May 25, 2016


Dan Coughlin: You have to have drive to be on TV

Technology is a two-edged sword. It makes newspapering easier. It makes television more difficult.
I’m writing this on a computer in my little home office. I could write in a press box. I could write in a plane or on a park bench. No wires. No electricity.
When I started in this racket we went to the newspaper office to write on a typewriter and we handed the hard copy to an editor who improved it with a few pencil marks and wrote a headline on top.
Except for covering games, we could write almost any sports story without leaving the office. We worked the phones. We talked to people on the phone and we wrote down what they said. We could cover a wide area in a short period of time.
Years ago I worked with a fellow named Dennis Lustig who seemed to have everybody’s phone number. When President Eisenhower was dying, Dennis called his hospital room. Someone who identified himself as a Secret Service agent answered the phone.
“How’s the President?” asked Dennis.
“He’s sleeping right now,” said the Secret Service agent.
“Thank you,” said Dennis.
He liked to track down old ballplayers for a series called, “Where are they now?”
Late one night he called Don Larsen, who pitched a perfect game in the 1956 World Series.
“Why are you calling at this hour? I was sleeping,” growled a very grumpy Don Larsen.
“Nobody’s perfect,” Dennis retorted, “except you.”
At this time of year, for example, we could preview an entire high school football conference by talking to the coaches on the phone. We didn’t have to get off our duff. The photographer would drive out to the school and snap a picture or two, but the story was crafted from phone interviews.
Computers make it even easier today because you can make your calls, write your story and hit “send” without ever getting out of bed.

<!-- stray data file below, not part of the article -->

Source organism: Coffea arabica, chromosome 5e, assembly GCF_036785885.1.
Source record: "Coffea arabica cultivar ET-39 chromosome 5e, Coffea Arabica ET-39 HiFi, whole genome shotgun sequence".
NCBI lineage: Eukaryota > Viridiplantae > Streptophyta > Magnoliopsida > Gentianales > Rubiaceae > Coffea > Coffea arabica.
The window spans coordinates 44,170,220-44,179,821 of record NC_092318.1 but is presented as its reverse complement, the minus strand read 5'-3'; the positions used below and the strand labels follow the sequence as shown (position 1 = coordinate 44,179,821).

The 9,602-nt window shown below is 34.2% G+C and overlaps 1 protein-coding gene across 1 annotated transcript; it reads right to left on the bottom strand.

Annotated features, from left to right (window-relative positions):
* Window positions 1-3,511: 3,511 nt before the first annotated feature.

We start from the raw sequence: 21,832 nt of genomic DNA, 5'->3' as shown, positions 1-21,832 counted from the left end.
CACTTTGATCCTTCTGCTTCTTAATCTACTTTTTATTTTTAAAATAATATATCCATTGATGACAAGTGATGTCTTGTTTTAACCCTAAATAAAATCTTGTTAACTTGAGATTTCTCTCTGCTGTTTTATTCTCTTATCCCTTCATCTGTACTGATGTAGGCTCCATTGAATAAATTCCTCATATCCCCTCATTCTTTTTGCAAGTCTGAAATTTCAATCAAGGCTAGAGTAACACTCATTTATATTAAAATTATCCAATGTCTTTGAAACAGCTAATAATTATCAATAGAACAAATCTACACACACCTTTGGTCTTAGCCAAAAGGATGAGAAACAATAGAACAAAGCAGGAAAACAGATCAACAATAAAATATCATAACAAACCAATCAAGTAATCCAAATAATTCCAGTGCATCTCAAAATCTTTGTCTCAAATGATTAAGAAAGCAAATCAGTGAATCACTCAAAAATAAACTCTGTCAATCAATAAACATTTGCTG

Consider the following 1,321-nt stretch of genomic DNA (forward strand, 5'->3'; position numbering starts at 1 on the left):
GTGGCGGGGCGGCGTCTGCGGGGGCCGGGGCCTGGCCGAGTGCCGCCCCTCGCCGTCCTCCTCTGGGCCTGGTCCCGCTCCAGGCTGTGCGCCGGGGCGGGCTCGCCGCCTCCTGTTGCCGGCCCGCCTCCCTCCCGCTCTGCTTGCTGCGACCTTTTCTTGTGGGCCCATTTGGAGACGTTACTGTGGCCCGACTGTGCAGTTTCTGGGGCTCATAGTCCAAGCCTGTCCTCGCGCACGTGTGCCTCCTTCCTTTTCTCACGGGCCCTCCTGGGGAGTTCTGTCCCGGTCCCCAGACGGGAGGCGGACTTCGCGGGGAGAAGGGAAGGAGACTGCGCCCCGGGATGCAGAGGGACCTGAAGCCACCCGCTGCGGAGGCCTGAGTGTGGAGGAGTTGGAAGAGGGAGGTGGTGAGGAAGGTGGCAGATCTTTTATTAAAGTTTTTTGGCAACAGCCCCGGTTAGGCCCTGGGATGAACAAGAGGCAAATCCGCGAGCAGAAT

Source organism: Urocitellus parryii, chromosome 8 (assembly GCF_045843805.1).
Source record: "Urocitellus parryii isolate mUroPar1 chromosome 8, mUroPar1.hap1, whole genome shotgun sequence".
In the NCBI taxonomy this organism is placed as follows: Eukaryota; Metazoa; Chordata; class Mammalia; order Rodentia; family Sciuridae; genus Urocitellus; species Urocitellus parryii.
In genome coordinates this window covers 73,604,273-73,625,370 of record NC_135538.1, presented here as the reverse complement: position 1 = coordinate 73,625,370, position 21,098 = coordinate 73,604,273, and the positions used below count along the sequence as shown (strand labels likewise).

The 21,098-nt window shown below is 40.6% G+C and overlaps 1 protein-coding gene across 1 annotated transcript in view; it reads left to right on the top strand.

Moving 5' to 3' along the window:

Then I stumbled into television. It looks effortless, doesn’t it? A guy sits there and yaks while moving pictures float in and out and instead of printed quotes, you actually see and hear the person speaking. The stories come alive, even if nothing important is said. Instead of a newspaper being tossed on your front lawn, you turn on the television set and the signal comes out of sky.
That’s like eating a sausage. Here’s how the sausage is made.
In television, you don’t get the interviews over the phone. You and a photographer get in a car and you drive. TV crews put more miles on their cars than the cab company. Television is all pictures.
That’s the difference between TV and newspapers. Television pictures move and talk. They’re now in color, high definition, surround sound, TVO’d, slow-mo’d, flat screen and plasma. Modern technology allows us to send out pictures with attitude. But we have to go out and bring them back.
A day or two ago, for example, photographer Ron Mounts and I drove to Canton McKinley, Massillon Jackson, Barberton and Wadsworth gathering interviews and practice video for our high school football previews and then drove back to Fox 8 to begin the editing process.
It was the same the day before and the day after. Some of these “stories” will be only 10 seconds. We spend an hour on the road for 10 seconds on the air.
And while I’m dealing with directions, maps, cell phones and notebooks the safety belt starts beeping whenever I unplug. Try working at your desk while strapped into a seat belt.
Dan Coughlin is a columnist for The Chronicle-Telegram and a sportscaster for Channel 8. Contact him at